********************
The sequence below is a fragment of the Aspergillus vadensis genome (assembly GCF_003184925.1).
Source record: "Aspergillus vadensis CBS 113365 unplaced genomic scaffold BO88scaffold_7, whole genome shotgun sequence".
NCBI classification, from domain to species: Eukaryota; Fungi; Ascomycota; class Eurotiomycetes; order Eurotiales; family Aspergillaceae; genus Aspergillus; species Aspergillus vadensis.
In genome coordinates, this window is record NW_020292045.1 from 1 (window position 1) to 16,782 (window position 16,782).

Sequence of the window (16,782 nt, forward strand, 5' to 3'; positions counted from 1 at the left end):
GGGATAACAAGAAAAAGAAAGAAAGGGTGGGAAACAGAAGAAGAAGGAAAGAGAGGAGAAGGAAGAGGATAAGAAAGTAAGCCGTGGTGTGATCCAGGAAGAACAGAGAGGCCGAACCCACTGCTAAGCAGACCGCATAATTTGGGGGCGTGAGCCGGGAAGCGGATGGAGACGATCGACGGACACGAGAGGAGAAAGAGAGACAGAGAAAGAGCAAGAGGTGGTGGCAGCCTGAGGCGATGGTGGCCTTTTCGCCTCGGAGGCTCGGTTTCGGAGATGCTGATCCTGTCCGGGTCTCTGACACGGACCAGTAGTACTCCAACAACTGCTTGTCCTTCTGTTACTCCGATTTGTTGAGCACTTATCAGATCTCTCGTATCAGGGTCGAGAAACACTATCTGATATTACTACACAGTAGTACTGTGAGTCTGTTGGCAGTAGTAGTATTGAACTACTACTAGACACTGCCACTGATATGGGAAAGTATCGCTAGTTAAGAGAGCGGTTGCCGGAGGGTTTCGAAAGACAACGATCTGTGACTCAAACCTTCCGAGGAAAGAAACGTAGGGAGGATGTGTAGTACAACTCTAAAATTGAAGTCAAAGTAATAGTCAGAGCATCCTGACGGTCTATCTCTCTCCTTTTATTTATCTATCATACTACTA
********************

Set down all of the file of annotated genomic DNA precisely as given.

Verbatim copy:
The sequence below is a fragment of the Aspergillus vadensis genome (assembly GCF_003184925.1).
Source record: "Aspergillus vadensis CBS 113365 unplaced genomic scaffold BO88scaffold_7, whole genome shotgun sequence".
NCBI classification, from domain to species: Eukaryota; Fungi; Ascomycota; class Eurotiomycetes; order Eurotiales; family Aspergillaceae; genus Aspergillus; species Aspergillus vadensis.
In genome coordinates, this window is record NW_020292045.1 from 1 (window position 1) to 16,782 (window position 16,782).

Sequence of the window (16,782 nt, forward strand, 5' to 3'; positions counted from 1 at the left end):
GGGATAACAAGAAAAAGAAAGAAAGGGTGGGAAACAGAAGAAGAAGGAAAGAGAGGAGAAGGAAGAGGATAAGAAAGTAAGCCGTGGTGTGATCCAGGAAGAACAGAGAGGCCGAACCCACTGCTAAGCAGACCGCATAATTTGGGGGCGTGAGCCGGGAAGCGGATGGAGACGATCGACGGACACGAGAGGAGAAAGAGAGACAGAGAAAGAGCAAGAGGTGGTGGCAGCCTGAGGCGATGGTGGCCTTTTCGCCTCGGAGGCTCGGTTTCGGAGATGCTGATCCTGTCCGGGTCTCTGACACGGACCAGTAGTACTCCAACAACTGCTTGTCCTTCTGTTACTCCGATTTGTTGAGCACTTATCAGATCTCTCGTATCAGGGTCGAGAAACACTATCTGATATTACTACACAGTAGTACTGTGAGTCTGTTGGCAGTAGTAGTATTGAACTACTACTAGACACTGCCACTGATATGGGAAAGTATCGCTAGTTAAGAGAGCGGTTGCCGGAGGGTTTCGAAAGACAACGATCTGTGACTCAAACCTTCCGAGGAAAGAAACGTAGGGAGGATGTGTAGTACAACTCTAAAATTGAAGTCAAAGTAATAGTCAGAGCATCCTGACGGTCTATCTCTCTCCTTTTATTTATCTATCATACTACTA